Tagged With "ACEs Aware Initiative"

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Careful, It's Not Over Yet & Parenting with ACEs & PTSD

Note: Dawn Daum & Joyelle Bran dt are the featured guests on the live chat held in the Parenting with ACEs Group on Tuesday, June 13th at 10 AM PST / 1 PM PST. The topic is Parenting with PTSD & ACEs. Dawn and Joyelle are artists, activists and parents. They met a few years ago and set about creating an online community for parent survivors to working to break the cycle of abuse. Here's a small sample of the work they have done and are doing: Wrote a resource about Parenting as an...
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Intergenerational associations of parent adverse childhood experiences and child health outcomes [ Pediatrics]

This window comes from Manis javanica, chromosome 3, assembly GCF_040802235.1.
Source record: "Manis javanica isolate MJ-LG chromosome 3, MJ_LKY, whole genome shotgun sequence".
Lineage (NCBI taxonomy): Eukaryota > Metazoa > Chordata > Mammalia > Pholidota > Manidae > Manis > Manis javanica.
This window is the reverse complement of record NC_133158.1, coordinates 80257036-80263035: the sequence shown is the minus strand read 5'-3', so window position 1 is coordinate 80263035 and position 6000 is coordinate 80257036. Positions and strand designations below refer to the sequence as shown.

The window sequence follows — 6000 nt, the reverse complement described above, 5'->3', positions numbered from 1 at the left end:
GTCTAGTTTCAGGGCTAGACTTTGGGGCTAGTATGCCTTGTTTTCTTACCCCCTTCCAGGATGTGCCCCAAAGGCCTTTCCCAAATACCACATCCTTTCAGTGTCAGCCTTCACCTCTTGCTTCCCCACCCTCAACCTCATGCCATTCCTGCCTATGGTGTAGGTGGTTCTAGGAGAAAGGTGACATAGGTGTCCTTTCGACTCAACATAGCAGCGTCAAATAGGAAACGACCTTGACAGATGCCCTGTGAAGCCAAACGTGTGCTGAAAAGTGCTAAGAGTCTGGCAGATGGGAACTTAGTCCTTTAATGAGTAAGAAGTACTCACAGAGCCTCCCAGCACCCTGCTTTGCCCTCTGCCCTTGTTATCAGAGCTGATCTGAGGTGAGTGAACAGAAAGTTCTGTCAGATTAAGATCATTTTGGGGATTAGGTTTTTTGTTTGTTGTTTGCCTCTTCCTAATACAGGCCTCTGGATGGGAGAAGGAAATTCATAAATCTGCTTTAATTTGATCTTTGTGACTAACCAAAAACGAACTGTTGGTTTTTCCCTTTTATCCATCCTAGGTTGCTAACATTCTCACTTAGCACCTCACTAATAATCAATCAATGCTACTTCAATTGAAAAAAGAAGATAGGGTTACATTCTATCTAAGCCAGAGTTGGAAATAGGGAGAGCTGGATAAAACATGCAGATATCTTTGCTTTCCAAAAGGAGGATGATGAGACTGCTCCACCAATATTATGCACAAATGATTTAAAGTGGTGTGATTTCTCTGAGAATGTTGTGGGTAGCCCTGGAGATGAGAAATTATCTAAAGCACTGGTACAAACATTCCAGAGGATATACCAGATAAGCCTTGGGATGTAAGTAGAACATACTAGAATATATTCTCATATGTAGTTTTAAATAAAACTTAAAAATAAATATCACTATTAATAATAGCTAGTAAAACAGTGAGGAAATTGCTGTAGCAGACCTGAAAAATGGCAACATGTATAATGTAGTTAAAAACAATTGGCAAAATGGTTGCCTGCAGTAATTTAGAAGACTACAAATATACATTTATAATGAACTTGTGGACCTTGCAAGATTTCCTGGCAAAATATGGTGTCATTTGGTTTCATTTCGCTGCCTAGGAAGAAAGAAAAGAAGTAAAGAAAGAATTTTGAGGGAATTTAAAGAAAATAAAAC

To what extent do parents' adverse childhood experiences (ACEs) affect ACEs and health status among their children? Linking data of 350 parents and their children from the 2012 Southeastern Pennsylvania Household Health Survey (HHS) and the Philadelphia ACE Survey, researchers found statistically significant correlations between parents' ACE scores and their children's health status. "Our results suggest that the full scope of health effects of ACEs is not limited to the exposed individual.
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ACEs and resilience research roundup: Paternal ACEs, family resilience, reforming health care